You think you know what your dog wants, but you have NO idea.
While most dog owners typically lean on tasty dog treats and vibrant squeaky toys keep their pups in good spirits, it turns out that your dog might actually just want a hug instead.
In a recent study conducted for the Social Cognitive And Affective Neuroscience journal, researchers examined 15 dogs while the canines were either rewarded with supportive social interaction or snacks.
Using a toy horse and a toy car, researchers utilized each trinket to gauge whether or not the dogs would prefer to settle for snacks or tender lover and care.
When each of the dogs was shown the toy car, they received a treat. When each of the dogs was shown a toy horse, however, they received praise and affection from their owners.
A report by IFL Science regarding the study revealed,
Once the dogs had firmly learned these associations, the study authors used functional magnetic resonance imaging (fMRI) to measure their brain activity when they saw the toy car or horse. In particular, they focussed on a region called the ventral caudate, which is part of the brain's reward circuit and responds to the expectation of receiving rewards.
As a result, nine of the dogs studied responded with equal interest to both toys. Four of the dogs gravitated more toward the toy horse which offered social interaction, while the two remaining dogs preferred the dog treats they were rewarded after reacting to the toy car.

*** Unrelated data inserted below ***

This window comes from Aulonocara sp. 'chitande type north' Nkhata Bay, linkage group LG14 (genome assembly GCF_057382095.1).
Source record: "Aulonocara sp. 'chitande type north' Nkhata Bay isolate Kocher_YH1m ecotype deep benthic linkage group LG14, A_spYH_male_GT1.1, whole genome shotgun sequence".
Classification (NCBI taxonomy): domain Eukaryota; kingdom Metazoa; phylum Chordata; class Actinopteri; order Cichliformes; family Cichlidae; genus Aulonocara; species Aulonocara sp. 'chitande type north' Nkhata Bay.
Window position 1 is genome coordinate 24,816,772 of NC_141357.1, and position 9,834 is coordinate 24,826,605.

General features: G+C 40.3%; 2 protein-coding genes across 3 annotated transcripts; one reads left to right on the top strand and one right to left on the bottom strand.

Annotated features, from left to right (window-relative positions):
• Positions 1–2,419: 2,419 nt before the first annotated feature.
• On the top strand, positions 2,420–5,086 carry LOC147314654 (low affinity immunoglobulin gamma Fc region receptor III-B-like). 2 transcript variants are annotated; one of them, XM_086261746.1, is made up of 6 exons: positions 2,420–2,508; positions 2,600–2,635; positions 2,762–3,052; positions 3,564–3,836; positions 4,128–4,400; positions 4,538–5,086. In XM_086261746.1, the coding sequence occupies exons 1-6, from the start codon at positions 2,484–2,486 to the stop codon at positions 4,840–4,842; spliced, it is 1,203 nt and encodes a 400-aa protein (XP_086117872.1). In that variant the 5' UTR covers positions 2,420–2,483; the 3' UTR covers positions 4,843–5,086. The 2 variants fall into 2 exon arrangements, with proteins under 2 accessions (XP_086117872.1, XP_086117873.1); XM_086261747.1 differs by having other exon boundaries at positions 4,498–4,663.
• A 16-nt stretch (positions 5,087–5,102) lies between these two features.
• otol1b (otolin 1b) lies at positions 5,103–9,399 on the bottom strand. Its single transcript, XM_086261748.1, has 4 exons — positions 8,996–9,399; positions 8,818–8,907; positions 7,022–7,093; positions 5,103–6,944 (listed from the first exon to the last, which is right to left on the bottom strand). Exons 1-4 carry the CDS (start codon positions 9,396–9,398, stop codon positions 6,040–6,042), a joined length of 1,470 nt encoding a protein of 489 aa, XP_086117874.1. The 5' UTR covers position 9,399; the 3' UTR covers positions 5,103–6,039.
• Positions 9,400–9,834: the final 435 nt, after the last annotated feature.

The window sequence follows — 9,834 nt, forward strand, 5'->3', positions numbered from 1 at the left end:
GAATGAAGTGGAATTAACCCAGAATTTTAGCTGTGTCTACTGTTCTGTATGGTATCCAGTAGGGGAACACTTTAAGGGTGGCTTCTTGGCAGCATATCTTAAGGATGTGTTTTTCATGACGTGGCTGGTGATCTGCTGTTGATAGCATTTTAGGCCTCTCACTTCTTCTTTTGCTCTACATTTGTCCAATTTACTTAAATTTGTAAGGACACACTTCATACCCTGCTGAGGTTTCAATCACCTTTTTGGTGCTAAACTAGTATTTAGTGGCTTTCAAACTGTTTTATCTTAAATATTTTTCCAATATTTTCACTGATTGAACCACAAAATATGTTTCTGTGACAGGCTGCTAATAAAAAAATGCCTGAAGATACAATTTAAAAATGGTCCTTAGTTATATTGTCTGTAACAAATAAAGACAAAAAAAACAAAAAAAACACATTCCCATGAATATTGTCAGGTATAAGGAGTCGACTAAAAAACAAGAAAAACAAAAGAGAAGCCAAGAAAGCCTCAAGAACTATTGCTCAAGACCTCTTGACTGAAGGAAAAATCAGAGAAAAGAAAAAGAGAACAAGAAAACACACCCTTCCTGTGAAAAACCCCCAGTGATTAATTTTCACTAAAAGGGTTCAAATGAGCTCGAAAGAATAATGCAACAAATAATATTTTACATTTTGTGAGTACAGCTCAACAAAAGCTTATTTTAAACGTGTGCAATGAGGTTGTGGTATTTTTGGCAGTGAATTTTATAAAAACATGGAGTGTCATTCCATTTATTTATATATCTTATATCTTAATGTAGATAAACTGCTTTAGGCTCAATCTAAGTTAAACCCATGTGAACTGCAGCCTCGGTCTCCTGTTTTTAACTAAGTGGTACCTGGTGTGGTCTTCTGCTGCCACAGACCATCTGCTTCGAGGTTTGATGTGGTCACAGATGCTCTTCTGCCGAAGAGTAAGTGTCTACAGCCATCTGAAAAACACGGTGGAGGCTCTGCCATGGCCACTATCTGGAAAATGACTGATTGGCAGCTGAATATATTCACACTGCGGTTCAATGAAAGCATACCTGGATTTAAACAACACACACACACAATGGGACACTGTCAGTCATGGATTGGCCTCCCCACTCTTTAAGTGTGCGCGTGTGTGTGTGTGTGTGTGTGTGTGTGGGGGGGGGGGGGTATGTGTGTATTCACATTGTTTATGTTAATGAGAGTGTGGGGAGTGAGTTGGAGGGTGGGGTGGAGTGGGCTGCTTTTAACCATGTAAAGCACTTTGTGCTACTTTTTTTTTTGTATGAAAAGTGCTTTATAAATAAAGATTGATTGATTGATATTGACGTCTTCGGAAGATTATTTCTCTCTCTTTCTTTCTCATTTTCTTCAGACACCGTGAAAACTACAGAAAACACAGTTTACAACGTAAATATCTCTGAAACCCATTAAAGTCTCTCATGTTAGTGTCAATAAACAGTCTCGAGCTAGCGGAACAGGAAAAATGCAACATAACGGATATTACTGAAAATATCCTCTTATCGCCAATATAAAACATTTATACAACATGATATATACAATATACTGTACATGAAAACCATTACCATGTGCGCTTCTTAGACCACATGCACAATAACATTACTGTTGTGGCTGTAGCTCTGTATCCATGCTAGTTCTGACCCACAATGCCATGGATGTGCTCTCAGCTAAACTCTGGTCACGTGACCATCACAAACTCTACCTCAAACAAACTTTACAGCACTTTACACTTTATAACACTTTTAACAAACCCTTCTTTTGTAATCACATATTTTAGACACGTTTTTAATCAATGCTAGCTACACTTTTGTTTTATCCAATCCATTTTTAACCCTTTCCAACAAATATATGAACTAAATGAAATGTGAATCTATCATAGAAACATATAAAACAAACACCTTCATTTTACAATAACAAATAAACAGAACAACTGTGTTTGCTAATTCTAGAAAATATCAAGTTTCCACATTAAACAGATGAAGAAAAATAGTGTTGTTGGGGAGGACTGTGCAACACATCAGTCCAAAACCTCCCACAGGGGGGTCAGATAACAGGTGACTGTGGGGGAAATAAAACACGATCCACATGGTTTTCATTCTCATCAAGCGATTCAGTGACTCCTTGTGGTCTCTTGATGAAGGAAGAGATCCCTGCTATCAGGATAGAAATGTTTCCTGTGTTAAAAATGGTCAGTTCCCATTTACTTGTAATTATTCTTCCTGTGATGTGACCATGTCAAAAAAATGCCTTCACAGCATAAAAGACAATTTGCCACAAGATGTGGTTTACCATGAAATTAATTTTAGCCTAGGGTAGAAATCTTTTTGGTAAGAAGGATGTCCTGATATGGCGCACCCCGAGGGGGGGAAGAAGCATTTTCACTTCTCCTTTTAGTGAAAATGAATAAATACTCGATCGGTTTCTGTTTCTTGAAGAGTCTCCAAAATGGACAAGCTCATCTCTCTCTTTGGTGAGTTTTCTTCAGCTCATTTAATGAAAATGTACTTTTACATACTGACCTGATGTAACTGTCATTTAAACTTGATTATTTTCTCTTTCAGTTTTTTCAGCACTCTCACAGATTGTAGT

Looking for more convincing evidence that the dogs actually preferred affection instead of treats, the researchers conducted a second experiment that required the dogs to walk through a maze with two separate exits.
One of the exits led to dog treats while the other led to the dog's owner.
Again, they preferred the social interaction rather than the food. The report went to say,
To back up this finding, the team then designed a second experiment in which the dogs were placed in a simple Y-shaped maze with two exits, one of which led to their owner while the other led to a bowl of food. All dogs showed the same preferences as they had in the brain imaging tests, with all but two showing an equal or greater tendency to run to their owner over the food.
In other words, dogs just want the simple, sweet things in life! Even they know material items lack genuineness.
Well, there you have it, folks -- yet another reason why your dog just might actually be smarter than you.
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